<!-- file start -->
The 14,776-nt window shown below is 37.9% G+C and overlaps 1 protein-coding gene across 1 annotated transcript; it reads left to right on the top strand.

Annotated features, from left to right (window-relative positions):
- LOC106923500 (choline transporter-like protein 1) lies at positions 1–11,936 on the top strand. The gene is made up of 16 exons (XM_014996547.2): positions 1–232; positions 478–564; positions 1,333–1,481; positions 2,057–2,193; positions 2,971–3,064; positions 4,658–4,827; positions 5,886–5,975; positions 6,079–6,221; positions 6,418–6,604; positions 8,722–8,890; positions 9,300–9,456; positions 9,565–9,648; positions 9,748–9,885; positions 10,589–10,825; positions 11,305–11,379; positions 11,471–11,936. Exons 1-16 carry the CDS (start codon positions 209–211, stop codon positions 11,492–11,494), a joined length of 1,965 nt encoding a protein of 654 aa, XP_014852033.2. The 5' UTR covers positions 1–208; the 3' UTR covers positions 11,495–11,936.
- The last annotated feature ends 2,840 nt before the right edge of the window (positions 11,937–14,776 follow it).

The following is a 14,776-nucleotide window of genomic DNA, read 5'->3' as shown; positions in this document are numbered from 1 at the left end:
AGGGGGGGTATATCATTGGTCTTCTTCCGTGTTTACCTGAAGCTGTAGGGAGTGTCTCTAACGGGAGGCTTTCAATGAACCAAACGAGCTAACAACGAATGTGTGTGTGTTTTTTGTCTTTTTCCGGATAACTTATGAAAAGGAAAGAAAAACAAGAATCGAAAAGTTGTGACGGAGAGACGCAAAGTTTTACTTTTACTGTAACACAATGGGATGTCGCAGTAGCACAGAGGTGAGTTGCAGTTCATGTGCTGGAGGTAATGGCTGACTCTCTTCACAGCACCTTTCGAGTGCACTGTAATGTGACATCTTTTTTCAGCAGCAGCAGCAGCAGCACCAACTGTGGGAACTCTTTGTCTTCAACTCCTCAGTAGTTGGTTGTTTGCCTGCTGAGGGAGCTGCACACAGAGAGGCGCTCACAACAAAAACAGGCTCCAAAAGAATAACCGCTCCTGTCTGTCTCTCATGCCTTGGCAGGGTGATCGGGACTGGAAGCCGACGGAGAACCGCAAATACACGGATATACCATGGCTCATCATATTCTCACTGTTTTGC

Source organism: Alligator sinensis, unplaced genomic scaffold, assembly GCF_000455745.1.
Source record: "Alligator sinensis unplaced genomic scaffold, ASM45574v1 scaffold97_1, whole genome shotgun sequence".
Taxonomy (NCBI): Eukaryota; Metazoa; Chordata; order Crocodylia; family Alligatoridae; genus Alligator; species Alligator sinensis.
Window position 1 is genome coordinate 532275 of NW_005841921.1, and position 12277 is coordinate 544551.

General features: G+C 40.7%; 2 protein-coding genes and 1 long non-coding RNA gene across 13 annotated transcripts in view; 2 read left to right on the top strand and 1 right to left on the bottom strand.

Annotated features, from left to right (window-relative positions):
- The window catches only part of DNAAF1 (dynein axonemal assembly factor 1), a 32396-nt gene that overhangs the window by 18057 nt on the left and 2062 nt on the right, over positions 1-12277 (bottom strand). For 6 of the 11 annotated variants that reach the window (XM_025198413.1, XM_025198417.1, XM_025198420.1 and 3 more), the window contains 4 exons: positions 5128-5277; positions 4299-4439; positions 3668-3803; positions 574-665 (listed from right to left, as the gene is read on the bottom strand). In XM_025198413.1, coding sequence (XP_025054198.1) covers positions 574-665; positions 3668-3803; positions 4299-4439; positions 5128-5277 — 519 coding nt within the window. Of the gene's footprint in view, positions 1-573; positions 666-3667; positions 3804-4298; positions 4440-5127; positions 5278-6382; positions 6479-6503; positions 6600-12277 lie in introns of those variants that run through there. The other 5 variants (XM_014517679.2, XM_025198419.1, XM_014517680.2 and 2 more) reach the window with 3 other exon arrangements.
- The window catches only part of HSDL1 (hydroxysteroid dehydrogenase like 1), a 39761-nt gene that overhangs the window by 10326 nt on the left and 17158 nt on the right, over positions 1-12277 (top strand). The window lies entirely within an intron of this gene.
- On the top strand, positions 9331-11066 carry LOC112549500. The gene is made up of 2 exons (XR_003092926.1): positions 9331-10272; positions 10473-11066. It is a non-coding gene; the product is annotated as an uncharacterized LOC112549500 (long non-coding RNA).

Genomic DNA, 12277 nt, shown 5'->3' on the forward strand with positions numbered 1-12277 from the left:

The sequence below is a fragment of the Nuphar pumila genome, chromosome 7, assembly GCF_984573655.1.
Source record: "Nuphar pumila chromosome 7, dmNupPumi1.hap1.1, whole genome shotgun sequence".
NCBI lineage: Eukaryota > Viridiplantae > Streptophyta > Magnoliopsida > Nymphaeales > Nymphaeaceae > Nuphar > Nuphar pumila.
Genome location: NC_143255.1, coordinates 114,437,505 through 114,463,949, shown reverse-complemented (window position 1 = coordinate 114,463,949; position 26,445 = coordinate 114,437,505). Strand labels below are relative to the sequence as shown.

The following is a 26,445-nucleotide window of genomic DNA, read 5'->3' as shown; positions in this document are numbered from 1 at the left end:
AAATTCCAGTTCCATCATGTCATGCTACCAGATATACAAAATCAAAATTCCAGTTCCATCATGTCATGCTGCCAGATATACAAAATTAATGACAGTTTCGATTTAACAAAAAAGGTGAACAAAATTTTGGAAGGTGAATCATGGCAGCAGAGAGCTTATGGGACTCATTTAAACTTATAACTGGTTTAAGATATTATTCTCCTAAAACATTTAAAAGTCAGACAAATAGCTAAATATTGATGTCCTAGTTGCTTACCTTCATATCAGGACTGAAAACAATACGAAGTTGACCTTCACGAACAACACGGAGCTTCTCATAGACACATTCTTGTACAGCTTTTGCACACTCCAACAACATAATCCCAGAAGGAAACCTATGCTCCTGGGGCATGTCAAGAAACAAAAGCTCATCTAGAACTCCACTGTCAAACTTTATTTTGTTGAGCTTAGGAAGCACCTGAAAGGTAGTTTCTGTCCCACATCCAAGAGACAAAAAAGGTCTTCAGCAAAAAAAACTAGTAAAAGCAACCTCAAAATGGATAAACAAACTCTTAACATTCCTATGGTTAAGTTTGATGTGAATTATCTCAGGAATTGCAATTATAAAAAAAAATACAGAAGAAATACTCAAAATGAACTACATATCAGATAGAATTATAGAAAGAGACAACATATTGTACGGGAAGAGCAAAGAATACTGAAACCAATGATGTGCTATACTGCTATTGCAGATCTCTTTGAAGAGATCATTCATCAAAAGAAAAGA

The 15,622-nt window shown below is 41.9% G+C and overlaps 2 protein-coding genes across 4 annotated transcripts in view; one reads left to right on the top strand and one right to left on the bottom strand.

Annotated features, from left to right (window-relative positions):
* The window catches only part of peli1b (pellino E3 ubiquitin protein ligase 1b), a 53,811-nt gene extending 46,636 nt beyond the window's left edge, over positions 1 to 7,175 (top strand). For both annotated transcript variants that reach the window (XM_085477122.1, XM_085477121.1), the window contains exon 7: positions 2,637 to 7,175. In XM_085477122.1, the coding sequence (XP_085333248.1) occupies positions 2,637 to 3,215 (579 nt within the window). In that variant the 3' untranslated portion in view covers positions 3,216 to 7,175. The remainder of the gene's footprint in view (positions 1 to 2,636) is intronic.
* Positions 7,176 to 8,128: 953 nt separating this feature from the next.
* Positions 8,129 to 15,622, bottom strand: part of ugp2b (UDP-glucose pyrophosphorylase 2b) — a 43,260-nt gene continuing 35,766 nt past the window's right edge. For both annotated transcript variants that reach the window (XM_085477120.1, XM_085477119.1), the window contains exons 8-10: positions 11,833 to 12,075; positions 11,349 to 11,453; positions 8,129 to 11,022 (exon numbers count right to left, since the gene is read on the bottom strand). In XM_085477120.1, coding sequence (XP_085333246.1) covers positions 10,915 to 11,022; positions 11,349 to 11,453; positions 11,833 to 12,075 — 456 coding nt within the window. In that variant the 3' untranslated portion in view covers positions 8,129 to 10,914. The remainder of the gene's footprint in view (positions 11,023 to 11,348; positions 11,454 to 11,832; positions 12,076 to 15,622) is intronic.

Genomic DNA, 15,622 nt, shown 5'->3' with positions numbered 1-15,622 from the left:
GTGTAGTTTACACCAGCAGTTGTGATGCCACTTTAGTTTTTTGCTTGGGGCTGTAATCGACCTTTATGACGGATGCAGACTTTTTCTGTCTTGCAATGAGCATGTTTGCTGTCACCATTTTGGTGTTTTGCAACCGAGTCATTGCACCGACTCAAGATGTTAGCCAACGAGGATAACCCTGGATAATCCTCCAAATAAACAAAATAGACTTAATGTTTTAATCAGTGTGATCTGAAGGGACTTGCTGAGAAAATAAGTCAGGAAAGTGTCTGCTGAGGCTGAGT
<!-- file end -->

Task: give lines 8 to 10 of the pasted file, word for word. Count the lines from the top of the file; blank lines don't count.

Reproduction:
Source record: "Alligator sinensis unplaced genomic scaffold, ASM45574v1 scaffold97_1, whole genome shotgun sequence".
Taxonomy (NCBI): Eukaryota; Metazoa; Chordata; order Crocodylia; family Alligatoridae; genus Alligator; species Alligator sinensis.
Window position 1 is genome coordinate 532275 of NW_005841921.1, and position 12277 is coordinate 544551.